* Is a democracy, whose government had no involvement in WWII (that was the prior, overthrown, dictatorship)
* Repents continuously
* Discusses atrocities in their school textbooks, to the point that if a sentence or two is ever edited out of an upcoming edition, it makes the worldwide news “How dare they?!”
–Japan’s efforts to compensate are frustrated by stubborn politicians in other countries:
But Japan’s apologies aren’t enough. They didn’t have the right guy sign apology #48, and the wording of apology #17 was kind of ‘fuzzy’, and so forth. Sure, they provide aid to countries around the region, but they aren’t putting enough money in the precisely correct hands. “They paid money to ‘X’, but not enough to ‘Y’!” and when they pay ‘Y’ it will be deemed ‘insufficient’, and “apology not accepted”.
Check out the article you linked:
> No, the Koreans and the Chinese bear a large share of the blame. With the Koreans, there has been an unwillingness to help the Japanese find ways of reconciling when the Japanese have tried to do so. This was most apparent with the Asian Women’s Fund, which the Korean government did not support and in fact subverted by establishing a separate, rival support system for the former comfort women. This has been made worse by the tendency of Korean politicians to score cheap points by very publicly taking out their frustrations with Japan — as when President Lee Myung-bak went to Dokdo/Takeshima recently.
–The constant drumbeat about “unrepentant Japan” is propaganda designed purposefully to drown out the terrible flaws of other regional governments
Basically, craven political leaders in the victim countries are using their own people’s suffering as a political tool for control. They want everyone to “Look at what Japan did 70 years ago”, instead of looking at what their own corrupt leaders are doing right now. That is not to say that Japan did nothing wrong – far from it. They did some awful stuff. But believe me, when China declares martial law and rounds up dissidents in the year 2614, they will point at Japan and shout “Murder!” to cover up their own deeds. They do it now, and they seem like they will do it forever.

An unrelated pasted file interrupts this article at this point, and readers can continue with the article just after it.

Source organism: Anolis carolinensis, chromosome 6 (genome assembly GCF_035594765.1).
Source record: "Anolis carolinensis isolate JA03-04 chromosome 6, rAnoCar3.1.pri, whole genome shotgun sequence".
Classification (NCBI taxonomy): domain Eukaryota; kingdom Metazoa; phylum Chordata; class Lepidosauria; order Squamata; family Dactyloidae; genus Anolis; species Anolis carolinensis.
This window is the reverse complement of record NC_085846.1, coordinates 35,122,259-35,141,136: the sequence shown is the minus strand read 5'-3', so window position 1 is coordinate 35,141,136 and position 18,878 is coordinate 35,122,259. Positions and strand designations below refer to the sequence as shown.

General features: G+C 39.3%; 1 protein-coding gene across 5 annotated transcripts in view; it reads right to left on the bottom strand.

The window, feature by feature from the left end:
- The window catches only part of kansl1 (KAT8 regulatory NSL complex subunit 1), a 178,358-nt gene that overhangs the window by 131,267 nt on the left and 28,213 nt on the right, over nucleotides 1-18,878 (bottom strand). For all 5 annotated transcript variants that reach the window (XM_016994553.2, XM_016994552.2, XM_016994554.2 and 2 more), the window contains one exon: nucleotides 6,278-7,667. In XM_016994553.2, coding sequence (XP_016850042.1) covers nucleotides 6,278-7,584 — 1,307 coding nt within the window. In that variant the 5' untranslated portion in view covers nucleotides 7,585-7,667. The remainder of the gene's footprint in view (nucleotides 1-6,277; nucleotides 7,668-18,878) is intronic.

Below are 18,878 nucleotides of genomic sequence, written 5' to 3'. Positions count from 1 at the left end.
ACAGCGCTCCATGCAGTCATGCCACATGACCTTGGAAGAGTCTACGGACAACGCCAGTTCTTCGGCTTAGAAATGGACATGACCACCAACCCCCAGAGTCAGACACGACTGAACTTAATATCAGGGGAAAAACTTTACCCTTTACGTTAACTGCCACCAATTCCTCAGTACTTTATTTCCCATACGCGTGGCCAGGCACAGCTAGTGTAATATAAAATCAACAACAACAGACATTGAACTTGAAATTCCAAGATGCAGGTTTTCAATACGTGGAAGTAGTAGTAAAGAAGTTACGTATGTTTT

China jumps up and screams about the “unapologetic Japanese”. Then the Japanese, as if on cue, leap to apologize some more. It is pretty awful. In this way, China uses Japan as a cudgel to distract its own repressed subjects into accepting another year of dictatorship: “Hey, we Chinese dictators aren’t the enemy – the real enemy is (still) Japan! And they’re preparing for a comeback!” Japan is being carefully used as a way to distract the Chinese public from their dictators. The Japan issue in China is part of an internal control mechanism.
Look at the article you linked:
> Chinese leaders have **preferred** taking a hard line on Japan. This has been especially so when there are divisions in the Chinese leadership, and on a deeper level may have something to do with the Chinese leadership being deeply **worried about their legitimacy**. While Korean leaders are frequently unpopular, there is strong support for the Korean political system and pride in its democratic institutions, but Chinese leaders need to strike a nationalistic tone in part because there is greater internal skepticism about one-party rule.
–Japan is a democracy which is sometimes blamed for having more than one voice:
Japanese schools teach of their own atrocities in the classroom (much better than China and the U.S. do) but we want some kind of ‘other’ teaching to happen, too. Not 100% of Japan’s politicians are as repentant as the others – some are quite brash. It is if it were some kind of *actual democracy* with many differing views, rather than an autocratic political monolith like China.